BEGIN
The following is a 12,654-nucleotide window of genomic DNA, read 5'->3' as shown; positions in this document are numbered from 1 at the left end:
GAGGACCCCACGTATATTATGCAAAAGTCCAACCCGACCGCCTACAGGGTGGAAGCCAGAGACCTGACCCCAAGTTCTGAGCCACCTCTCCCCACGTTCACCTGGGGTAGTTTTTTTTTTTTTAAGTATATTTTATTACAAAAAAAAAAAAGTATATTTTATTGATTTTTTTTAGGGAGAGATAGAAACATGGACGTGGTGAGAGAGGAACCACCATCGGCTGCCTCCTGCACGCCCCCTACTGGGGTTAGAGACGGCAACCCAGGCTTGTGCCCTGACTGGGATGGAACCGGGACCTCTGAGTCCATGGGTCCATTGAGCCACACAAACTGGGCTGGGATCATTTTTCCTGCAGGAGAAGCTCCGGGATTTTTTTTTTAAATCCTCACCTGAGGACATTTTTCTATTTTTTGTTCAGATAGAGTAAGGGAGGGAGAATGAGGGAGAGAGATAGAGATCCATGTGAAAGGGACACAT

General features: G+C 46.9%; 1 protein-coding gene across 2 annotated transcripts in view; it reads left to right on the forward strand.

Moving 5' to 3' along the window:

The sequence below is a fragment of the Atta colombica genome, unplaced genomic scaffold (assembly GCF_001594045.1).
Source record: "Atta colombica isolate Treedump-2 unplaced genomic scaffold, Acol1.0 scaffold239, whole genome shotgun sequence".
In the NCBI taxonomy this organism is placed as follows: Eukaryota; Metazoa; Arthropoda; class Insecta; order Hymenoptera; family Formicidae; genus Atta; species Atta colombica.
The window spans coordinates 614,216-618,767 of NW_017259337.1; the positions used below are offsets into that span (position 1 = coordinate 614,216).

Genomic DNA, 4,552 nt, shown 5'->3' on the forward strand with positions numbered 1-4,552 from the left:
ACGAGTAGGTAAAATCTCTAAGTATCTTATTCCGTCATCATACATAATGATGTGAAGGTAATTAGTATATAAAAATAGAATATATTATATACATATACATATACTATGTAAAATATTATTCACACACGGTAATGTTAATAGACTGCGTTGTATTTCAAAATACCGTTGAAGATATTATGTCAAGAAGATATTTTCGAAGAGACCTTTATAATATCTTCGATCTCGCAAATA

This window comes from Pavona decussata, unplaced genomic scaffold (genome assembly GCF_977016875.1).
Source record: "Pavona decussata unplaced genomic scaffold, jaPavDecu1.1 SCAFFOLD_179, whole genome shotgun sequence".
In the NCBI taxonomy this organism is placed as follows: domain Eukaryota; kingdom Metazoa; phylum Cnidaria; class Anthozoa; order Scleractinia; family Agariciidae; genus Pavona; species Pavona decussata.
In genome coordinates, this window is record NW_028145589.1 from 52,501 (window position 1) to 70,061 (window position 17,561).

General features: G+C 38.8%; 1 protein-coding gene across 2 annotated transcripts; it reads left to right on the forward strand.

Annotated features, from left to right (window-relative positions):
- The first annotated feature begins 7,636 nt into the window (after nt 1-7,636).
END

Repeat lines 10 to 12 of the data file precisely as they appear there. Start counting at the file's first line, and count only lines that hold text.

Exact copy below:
ACGAGTAGGTAAAATCTCTAAGTATCTTATTCCGTCATCATACATAATGATGTGAAGGTAATTAGTATATAAAAATAGAATATATTATATACATATACATATACTATGTAAAATATTATTCACACACGGTAATGTTAATAGACTGCGTTGTATTTCAAAATACCGTTGAAGATATTATGTCAAGAAGATATTTTCGAAGAGACCTTTATAATATCTTCGATCTCGCAAATA

This window comes from Pavona decussata, unplaced genomic scaffold (genome assembly GCF_977016875.1).
Source record: "Pavona decussata unplaced genomic scaffold, jaPavDecu1.1 SCAFFOLD_179, whole genome shotgun sequence".